When You Bleed, You Think About Life


Facing Truths

“How long has this been going on?”

I couldn’t see the doctor from my position, on my back, as light pierced my eyes. The only visible shape was the outline of her body, a white aura bleeding around her face. Just a disembodied voice tinged with disapproval.

“Six days.”

I lied. Maybe I just didn’t want to face the truth myself. It had really been seven days of spotting on and off.

I knew it was stupid to leave the problem so long. You prolong knowing. I drank too much in my early thirties, smoked a heap of cigarettes. My age is a factor. Even my sexual choices cast a shadow.

Somewhere in the recesses of my memories, I kept wondering if this was happening well before my last intimate encounter, and I chose to ignore it.

I had just got in from Udaipur that morning, threw my bags at Mystique Moments, and rushed out again for this dreaded appointment.

The rickshaw driver had no idea where Fortis La Femme was; I was late, then barreled in sweating and exhausted.

With barely time to breathe in the stifling 40-degree weather, she uttered something that woke me from any travel anxiety.

“We need to do some tests, probably an ultrasound to see what might be going on.”

I gulped.

Everything Flashes

As she prepared me for the ultrasound, instructing me to lie down, placing a towel across my stomach, everything rushed at me.

Staph definitely rattled me. Yet, that can be annihilated with strong antibiotics.

This could be much worse. I knew it, could not ask her out loud.

This could be the big C.

The specter of my past and future slid in full view.

Have I done everything I’ve wanted to? Absolutely not. Am I happy? I’m starting to be.

Then, I thought about all the people I regretted. The lovers I was never fully honest with. Faces of friends or family appeared to me, how I forgot to express how much I love them. Or forgive those who slighted me.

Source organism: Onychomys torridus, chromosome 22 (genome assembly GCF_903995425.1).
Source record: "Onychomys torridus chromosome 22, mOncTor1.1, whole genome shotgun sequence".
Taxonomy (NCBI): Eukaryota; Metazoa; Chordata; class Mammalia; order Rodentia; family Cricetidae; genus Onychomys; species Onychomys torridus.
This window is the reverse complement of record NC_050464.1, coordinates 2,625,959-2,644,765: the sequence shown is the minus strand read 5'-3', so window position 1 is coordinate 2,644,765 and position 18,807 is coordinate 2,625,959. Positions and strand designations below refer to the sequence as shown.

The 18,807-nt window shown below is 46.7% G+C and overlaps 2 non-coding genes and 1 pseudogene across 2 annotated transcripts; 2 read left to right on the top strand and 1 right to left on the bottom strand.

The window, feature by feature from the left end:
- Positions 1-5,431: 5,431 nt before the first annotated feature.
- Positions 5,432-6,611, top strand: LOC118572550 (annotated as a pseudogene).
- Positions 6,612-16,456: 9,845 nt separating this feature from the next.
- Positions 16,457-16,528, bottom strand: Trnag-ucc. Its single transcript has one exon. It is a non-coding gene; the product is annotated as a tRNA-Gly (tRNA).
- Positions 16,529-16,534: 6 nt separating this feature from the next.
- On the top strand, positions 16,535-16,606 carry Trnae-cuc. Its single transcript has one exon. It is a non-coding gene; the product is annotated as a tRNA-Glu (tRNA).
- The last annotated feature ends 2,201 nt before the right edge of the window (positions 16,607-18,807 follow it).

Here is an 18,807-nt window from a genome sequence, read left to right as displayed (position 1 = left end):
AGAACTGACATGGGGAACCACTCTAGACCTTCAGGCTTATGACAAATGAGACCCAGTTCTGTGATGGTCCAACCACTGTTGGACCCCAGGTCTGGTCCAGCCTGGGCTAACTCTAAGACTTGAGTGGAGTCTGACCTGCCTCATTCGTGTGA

Buddhists believe that death is always present. That you should live everyday on the basis that you could die. Sounds morbid, but what that signifies is opening your world to risk, spontaneity and an untethered existence. Feeling free, essentially.

Make the most of your earthly time.

Now, Hindus staunchly stick to reincarnation. There’s a difference between the inner soul and the outer body. The outer body is viewed as the ‘container’, so upon death, the inner soul will inhabit another body. After a few reincarnations, and that last container are ashes in a funeral pyre, the soul will rest or join the ultimate soul, known as Para-Athma.

This nudged me into questioning how we live our lives. Would you squander it if you knew next time you’ll be a whole new human being?

I was a douchebag in this life, body number two I’ll get right. Plenty of containers for me.

The technician rubbed gel on my abdomen, and then worked the applicator in a circular motion to generate a visual on the screen.

I saw my insides. It was actually kind of fascinating. Grainy, grey pixels were fed back to me. Maybe it was my breathing, but my internal self vibrated off the screen.

“Okay, looks normal here.”

One sigh of relief.

“Hmmm.. there are some fibroids though, will have to examine those under 3-D view.”

I gripped the sides of the examination table, spooked by what that could mean.

Throw the Dice of Life

She told me to relax. I tried.

The technician captured several more close-ups in 3-D. Two doctors consulted each other in Hindi, leaving me out of the conversation, this only served to make me panic more; they promised to explain in English.

I waited for the news, surprised at my calmness.

She said not to worry. They found four fibroids, none of them potentially cancerous, none that were blocking anything significant.

“I’ve sourced the bleeding. Will give you something to stop that and hopefully the irritation clears up. I will know more once the rest of the results come in.”

I’m not overly religious, never have been. Except a fevered reading bout of the bible at age ten. Big words are hard at age ten.  You try saying Deuteronomy.

If I had to choose, I embrace the Buddha way.

Is everything finite and precious? I honestly don’t know. What I do know is the rest of my life, however long that will be, must be lived at full tilt.

That includes joy or pain, encompasses sickness and blushing health. When I have those scary moments of traveling solo, processing the events I’ve been through.

It does seem like India is killing me.

Sarah MacDonald wrote a searingly funny memoir of her time in India.  I always remember the acknowledgments. She thanks her husband, Jonathan, for taking her. Normal enough. It’s the second sentence that use to strike me as strange.

“And to India, for making me.”

I swim in emotions that were dormant from my former life. I see so much, excited to discover more. I understand things against my will.

I like to believe India is putting me back together again.

I’m in Love… With My Guesthouse

I didn’t know what to expect when the rickshaw dropped me off in the old town of Udaipur. Reviews said Mewargarh Palace is decent and boast fair and accommodating owners. See, after so many couches, Murphy Beds, and unwashed sheets I’ve become cynical.